BOSTON — There could be an increase in slip-and-fall lawsuits in Massachusetts, come winter.
The state Supreme Judicial Court has reversed a centuries-old understanding about when property owners can be held liable for someone getting hurt on ice or snow.
Sure, temperatures are in the 80s lately and nobody is thinking about shoveling snow. But this ruling will matter when, in three or four months, the white stuff falls again on New England. And some people won’t shovel enough, or at all.
That puts people like Bostonian Chase Wickersham in a quiet rage.
“Storms last for two weeks here… They shovel their sidewalk — what, once? — and then they leave it for the rest of the 13 days,” Wickersham said. “And it’s just ice. I mean you can see it, walking down the street sometimes.”
Yes, it’s infuriating. Monday’s ruling could address Wickersham’s complaint: that, even if they do shovel, people all-too-often fail to maintain clean walkways.
Way back in 1883, a woman sued her landlord after slipping on the icy steps of her apartment building. The court ruled the landlord had made a reasonable effort to clear the steps and could not be liable for the “natural accumulation” of ice that followed.
That decision opened a tiny tort loophole known as “the Massachusetts rule.”
Fast forward to December 2002. Emanuel Papadopoulos parks his car at a Target store in Danvers. The parking lot had been plowed. But some of the runoff refroze.
Papadopoulos slipped. Papadopoulos sued.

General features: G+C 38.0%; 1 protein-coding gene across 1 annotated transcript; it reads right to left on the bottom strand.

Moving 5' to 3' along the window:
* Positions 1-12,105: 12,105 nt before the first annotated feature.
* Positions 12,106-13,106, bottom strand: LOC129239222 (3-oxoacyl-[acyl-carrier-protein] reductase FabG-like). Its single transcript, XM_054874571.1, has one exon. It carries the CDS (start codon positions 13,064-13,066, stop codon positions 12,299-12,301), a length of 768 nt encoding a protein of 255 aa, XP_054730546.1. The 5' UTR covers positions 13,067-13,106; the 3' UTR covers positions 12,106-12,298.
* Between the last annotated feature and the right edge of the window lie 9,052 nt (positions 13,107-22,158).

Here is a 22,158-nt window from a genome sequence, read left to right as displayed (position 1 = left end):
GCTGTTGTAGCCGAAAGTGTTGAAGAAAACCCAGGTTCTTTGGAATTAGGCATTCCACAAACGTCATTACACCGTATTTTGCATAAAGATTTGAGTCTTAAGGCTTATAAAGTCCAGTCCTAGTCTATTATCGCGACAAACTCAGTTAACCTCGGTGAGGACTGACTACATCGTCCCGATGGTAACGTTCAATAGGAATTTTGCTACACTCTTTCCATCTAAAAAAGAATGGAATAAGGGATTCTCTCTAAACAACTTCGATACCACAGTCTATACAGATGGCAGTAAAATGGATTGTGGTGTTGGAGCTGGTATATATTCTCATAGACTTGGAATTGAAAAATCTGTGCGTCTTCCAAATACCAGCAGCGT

Target invoked “the Massachusetts rule” and won the case. But on Monday, the state’s highest court stepped in — overturning that rule and siding with Papadopoulos.
In the ruling, Justice Ralph Gants wrote,
We do not accept this rationale where a property owner knows or has reason to know that a banana peel has been left on a floor by a careless customer; we have long held that the property owner has a duty to keep the property reasonably safe …
In other words, it doesn’t matter how the ice got there, it’s the property owner’s responsibility to clear it in a reasonable amount of time.
But attorney David Frank of Massachusetts Lawyers Weekly points out the court did not define “reasonable amount of time.”
“If you have a situation where you let snow sit there for weeks, as opposed to hours that’s going to be an easier case,” Frank said. “But when you get down to whether a day is enough or two days is enough, that’ll have to be worked out as we move through.”
And a new gray area appears. But the court’s point is this: No more excuses for icy sidewalks. Massachusetts finally joins every other Supreme Court in New England in seeing that way. Take this Rhode Island Supreme Court ruling nearly 40 years ago:
A landlord, armed with an ample supply of salt, sand, scrapers, shovels and even perhaps a snow blower, can acquit himself quite admirably as he takes to the common passageways to do battle with the fallen snow.